Written by By Sam Lucero | The Compass
Thursday, 05 February 2009 14:18
GREEN BAY -- The Compass staff kicked off Catholic Press Month Feb. 5 with a Mass and reception at the diocesan offices. Bishop David Ricken celebrated Mass for the staff, diocesan employees and invited guests. About 100 people attended the Mass at St. Joseph Chapel and luncheon that followed at Bona Hall.
The event was held to celebrate the diocesan newspaper's redesign as well as the redesign of its Web site, www.thecompassnews.org. The first issue featuring the new look — which is anchored by a new flag atop page one — went to press Feb. 3 and copies of the paper were available at the luncheon. Laptop computers linked to the Internet also displayed the newspaper's new Web site.
Bishop David Ricken, publisher of The Compass, looks at the newly redesigned diocesan newspaper. (Sam Lucero photo)
Amy Kawula, Compass advertising manager and marketing director, said invited guests included advertisers, Compass advisory board members and Compass in the Classroom donors.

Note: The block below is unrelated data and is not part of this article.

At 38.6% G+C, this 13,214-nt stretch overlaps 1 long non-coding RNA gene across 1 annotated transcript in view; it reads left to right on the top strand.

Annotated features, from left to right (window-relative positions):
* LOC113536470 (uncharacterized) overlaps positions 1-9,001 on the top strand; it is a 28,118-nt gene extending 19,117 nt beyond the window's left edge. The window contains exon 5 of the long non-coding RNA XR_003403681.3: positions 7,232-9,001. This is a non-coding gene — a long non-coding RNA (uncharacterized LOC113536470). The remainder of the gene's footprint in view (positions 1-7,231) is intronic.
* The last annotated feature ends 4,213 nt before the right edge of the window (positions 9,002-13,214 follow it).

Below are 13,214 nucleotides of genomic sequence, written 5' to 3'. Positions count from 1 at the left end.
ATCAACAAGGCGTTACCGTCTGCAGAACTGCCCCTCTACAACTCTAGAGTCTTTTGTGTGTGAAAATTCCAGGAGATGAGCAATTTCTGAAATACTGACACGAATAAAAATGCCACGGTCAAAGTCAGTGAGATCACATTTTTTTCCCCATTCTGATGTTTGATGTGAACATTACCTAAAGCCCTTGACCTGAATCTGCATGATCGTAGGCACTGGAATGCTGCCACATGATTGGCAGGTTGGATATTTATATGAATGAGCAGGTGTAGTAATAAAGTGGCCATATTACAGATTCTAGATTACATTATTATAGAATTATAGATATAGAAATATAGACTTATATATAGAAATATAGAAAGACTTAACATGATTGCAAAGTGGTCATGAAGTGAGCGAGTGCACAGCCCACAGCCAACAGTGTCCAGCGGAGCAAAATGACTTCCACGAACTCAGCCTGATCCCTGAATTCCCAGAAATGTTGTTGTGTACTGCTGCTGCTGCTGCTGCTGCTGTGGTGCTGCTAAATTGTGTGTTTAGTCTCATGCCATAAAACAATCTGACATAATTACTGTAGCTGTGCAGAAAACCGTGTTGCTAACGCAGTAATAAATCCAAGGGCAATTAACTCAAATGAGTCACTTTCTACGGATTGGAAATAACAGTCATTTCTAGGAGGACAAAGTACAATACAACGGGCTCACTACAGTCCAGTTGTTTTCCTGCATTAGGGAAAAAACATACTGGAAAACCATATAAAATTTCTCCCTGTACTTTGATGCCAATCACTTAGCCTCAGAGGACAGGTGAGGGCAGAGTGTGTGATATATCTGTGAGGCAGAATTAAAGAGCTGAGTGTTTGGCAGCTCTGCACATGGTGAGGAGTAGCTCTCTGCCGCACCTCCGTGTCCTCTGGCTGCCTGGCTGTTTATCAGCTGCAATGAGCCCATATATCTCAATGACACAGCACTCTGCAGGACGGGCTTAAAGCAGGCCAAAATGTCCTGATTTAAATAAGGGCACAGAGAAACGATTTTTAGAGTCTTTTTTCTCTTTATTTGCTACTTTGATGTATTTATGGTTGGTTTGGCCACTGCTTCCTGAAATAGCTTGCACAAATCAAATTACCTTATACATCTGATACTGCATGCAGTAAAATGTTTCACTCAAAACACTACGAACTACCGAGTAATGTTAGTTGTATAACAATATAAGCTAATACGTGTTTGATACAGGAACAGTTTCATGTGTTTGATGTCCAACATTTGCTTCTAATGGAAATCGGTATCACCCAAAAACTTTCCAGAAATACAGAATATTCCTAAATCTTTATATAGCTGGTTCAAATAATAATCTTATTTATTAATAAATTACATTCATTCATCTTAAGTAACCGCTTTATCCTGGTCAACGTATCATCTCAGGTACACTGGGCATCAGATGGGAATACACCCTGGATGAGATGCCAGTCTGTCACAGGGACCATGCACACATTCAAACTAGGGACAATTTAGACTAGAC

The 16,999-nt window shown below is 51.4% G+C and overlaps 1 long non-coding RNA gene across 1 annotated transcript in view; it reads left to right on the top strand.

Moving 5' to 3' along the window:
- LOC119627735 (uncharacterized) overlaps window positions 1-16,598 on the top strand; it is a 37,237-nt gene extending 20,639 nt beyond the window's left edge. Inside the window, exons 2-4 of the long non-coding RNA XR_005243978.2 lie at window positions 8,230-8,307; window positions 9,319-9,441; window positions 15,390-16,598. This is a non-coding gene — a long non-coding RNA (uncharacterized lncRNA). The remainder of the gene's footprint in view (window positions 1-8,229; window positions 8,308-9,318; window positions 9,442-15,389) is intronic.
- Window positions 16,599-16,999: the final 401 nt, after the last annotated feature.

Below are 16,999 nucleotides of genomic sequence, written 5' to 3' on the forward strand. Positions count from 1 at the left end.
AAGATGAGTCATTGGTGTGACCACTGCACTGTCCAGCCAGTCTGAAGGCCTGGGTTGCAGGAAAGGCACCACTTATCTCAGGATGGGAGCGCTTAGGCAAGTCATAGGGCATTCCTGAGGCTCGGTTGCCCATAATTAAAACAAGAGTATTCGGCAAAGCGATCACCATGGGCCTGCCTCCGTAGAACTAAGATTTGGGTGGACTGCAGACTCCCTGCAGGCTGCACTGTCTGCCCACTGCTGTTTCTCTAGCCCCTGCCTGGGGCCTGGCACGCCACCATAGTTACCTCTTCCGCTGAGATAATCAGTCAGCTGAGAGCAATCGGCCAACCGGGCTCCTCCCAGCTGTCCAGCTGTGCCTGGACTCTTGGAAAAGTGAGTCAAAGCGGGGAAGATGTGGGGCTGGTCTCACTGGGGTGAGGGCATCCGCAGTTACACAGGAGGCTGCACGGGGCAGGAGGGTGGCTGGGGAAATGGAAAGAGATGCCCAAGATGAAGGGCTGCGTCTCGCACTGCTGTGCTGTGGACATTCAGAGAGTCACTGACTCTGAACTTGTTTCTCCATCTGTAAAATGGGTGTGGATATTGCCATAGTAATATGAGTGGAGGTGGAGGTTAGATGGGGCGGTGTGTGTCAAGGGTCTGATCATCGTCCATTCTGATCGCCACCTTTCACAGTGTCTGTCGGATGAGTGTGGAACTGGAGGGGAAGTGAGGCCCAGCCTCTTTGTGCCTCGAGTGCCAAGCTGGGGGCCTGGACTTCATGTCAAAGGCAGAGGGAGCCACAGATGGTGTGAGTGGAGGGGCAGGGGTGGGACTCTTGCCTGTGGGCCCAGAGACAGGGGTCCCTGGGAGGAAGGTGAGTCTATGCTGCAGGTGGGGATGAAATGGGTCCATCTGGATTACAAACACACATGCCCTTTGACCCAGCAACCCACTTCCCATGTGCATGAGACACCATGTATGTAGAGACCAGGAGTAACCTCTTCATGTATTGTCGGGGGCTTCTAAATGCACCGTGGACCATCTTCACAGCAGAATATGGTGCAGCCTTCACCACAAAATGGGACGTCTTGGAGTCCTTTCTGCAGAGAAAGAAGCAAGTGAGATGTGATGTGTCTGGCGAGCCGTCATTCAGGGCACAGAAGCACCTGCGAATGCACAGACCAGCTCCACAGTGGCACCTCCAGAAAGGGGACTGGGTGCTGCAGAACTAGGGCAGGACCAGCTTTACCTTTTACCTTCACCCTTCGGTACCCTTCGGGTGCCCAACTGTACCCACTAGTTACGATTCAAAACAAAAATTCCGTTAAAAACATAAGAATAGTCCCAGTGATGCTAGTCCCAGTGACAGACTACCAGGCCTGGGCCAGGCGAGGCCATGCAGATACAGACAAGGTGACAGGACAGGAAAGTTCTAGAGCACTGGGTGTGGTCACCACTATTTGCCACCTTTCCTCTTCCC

During his homily, Bishop Ricken applauded the work of the Catholic press in furthering the church's evangelization mission. He joined the staff and guests at the luncheon, admiring for the first time the newly redesigned paper and Web site. The previous day, Bishop Ricken returned from a five-day visit to the American College of Louvain, Belgium.
In an interview, Bishop Ricken told The Compass that the Catholic press "is one of the major ways that we as a church do the evangelization of the church ."
"It's the way we keep connected with one another, even though we are over 10,000 square miles here in the Green Bay Diocese," he said. "And a way that we are connected with the universal church. It's a chance for us to get the good news out there."
Bishop Ricken said he was very impressed with the changes he see in the diocesan newspaper.
Carlos Hernandez, left, drops his name in a bucket for a drawing during a Catholic Press Month luncheon sponsored by The Compass Feb. 5. Also pictured is Patty Young. (Sam Lucero photo)
"I can't believe how beautiful it is," said Bishop Ricken, who serves as publisher of the diocesan newspaper. "It's a very attractive presentation. It's crisper and easier to read. It catches the eye, kind of begs for you to read it."
He added that the Web site is sure to please younger Catholics, as well as older web-savvy viewers.
"It is really well done. I'm so glad we're starting to talk to this generation with the tools they use," he said. "To be able to make those references and keep people connected ... is also very important."